MONEY TALKS

A leaked memo reveals Trump could undo Obama’s climate legacy by manipulating a single number

US president Donald Trump’s war on the environment has started with putting climate-change deniers in powerful places. Next the bureaucrats will start disassembling years of work that has gone into protecting future generations.

A starting point, according to a leaked memo from Trump’s transition team, will be to lower a key number: the social cost of carbon (SCC). This measures the economic damage caused by a ton of carbon emissions in a given year. In 2015, according to an updated calculation by many US government agencies, the SCC was $36 per ton.

Under former president Barack Obama, government agencies used the SCC value to guide the setting up of regulations. These involved everything from emissions standards for cement manufacturers to fuel-efficiency standards for cars and trucks.

Tom Pyle, a climate-change denier and Trump’s lead on the department-of-energy transition, whose day job is to lead two fossil-fuel industry-funded lobbying groups, wrote this in the leaked memo:

Ending the use of the social cost of carbon in federal rulemakings. The Obama administration aggressively used the social cost of carbon (SCC) to help justify their regulations. During the Trump Administration the SCC will likely be reviewed and the latest science brought to bear. If the SCC were subjected to the latest science, it would certainly be much lower than what the Obama administration has been using.

What is the social cost of carbon?

Humans put a relative value on everything, but they have failed to put one of the environment. That is why climate change has been called “the biggest market failure the world has seen.”

But putting a value on the cost of carbon emissions is no easy task. After years of fierce debates in mostly academic journals, there is still no agreement on a single value. What all climate scientists agree on, however, is that, the more they understand the implications of climate change and the better their models get, the more they realize that the cost is higher than their past estimates.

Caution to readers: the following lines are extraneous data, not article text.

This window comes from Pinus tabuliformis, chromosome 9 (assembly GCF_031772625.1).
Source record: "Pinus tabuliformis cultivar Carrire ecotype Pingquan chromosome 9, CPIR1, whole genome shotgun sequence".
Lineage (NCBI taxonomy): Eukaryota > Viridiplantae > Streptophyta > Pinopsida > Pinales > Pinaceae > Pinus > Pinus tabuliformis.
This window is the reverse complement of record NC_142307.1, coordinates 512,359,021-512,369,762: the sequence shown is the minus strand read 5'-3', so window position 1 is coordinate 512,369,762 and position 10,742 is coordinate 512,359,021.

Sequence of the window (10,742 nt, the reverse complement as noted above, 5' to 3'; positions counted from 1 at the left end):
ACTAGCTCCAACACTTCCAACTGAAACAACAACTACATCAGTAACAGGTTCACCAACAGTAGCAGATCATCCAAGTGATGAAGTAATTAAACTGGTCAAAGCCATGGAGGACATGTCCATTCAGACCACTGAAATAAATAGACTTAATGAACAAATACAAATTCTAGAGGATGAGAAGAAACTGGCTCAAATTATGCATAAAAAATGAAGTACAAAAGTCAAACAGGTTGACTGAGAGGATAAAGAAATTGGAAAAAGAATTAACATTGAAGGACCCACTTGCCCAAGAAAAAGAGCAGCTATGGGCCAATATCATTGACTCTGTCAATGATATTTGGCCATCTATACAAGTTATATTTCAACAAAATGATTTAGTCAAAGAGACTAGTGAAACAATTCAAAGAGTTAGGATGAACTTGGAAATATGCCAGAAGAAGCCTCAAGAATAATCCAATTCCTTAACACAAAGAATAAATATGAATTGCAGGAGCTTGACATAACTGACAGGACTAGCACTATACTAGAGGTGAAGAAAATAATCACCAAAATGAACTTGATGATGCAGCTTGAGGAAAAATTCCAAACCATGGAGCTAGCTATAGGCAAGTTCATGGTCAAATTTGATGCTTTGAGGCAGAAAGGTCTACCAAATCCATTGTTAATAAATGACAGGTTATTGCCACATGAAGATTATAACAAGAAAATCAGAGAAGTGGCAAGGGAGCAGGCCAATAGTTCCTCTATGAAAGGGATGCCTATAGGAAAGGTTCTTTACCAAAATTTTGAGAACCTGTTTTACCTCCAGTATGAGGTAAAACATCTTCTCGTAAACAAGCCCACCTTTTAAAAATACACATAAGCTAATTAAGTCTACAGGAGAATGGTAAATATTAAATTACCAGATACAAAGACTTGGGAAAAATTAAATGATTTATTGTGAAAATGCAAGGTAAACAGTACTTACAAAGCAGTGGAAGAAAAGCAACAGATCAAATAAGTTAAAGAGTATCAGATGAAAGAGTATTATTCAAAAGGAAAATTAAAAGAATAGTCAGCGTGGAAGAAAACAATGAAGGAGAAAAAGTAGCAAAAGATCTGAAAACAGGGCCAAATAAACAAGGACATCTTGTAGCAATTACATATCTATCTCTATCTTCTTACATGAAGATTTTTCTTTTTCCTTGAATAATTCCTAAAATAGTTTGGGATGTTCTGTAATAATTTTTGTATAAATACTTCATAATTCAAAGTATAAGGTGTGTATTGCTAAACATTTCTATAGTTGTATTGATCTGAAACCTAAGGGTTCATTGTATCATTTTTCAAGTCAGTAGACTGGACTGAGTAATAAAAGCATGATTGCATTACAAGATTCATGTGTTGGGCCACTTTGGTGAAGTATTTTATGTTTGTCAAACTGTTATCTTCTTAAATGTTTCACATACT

Consider the work of William Nordhaus, an economist at Yale University, who is known for his foresight in understanding the economic effects of climate change. He was among the first people to put a value on carbon emissions. His estimate of the SCC in 2007 was $6 per ton, one of the most conservative of SCC values.

However, in a new study published Jan. 31, Nordhaus updated his model. He now estimates the value to be $31 per ton of carbon emissions. Though this is still lower than the value the US government is using, he is saying that his past projections were likely an underestimate. (Given that the models the government used partially rely on Nordhaus’s work, if reassessed today they would likely be considered an underestimate too.)

What a higher SCC means in practical terms is that each ton of carbon emitted today does more damage than previously thought. This may be because we are better to able to estimate the damage from rising temperatures or because we are heading towards a higher global temperature sooner than we thought.

“Countries have agreed on a target temperature limit of 2 °C, but this seems far removed from actual policies, and probably infeasible,” Nordhaus wrote, commenting on the Paris climate agreement, which came into force in Nov. 2016. (The 2 °C limit is seen by environmental scientists as a threshold beyond which climate change’s effects will be far worse.)

“A target of 2.5 °C is technically feasible but would require extreme virtually universal global policy measures,” he continued.

Nordhaus’s SCC value still remains conservative. A 2014 meta-analysis, which is a study of studies, of all economic models of SCC, including Nordhaus’s, concluded that a more realistic but still conservative value should be at least $125 per ton of carbon emissions.

So what can Trump do?

Trump’s team, according to the leaked memo, would prefer to abolish the use of the SCC altogether, but it will be an uphill battle. A federal appeals court in Aug. 2016 ruled in favor of the use of the SCC in government regulations. A Supreme Court review is possible, but legal experts believe it’s unlikely.

Ask bureaucrats and they will say how just how important it is to use measures, such as SCC, which have been agreed upon by many government departments. That means these bureaucrats will probably resist attempts to get rid of the measure.

So if the Trump administration cannot stop using the SCC, its next course of attack would be to lower the value the government uses for setting regulation. Technically, this is possible. The court mandates the SCC use but does not fix its value.

The number isn’t set to be reassessed before 2020, though Trump could ask a new committee to review it sooner. But to lower it, his team would need to go against the work of respected scientists. Just last month, the National Academies of sciences, engineering, and medicine released a new report that gave recommendations on how to review the value of SCC and called for transparency. Any manipulation not backed by science is likely to be highly contested.

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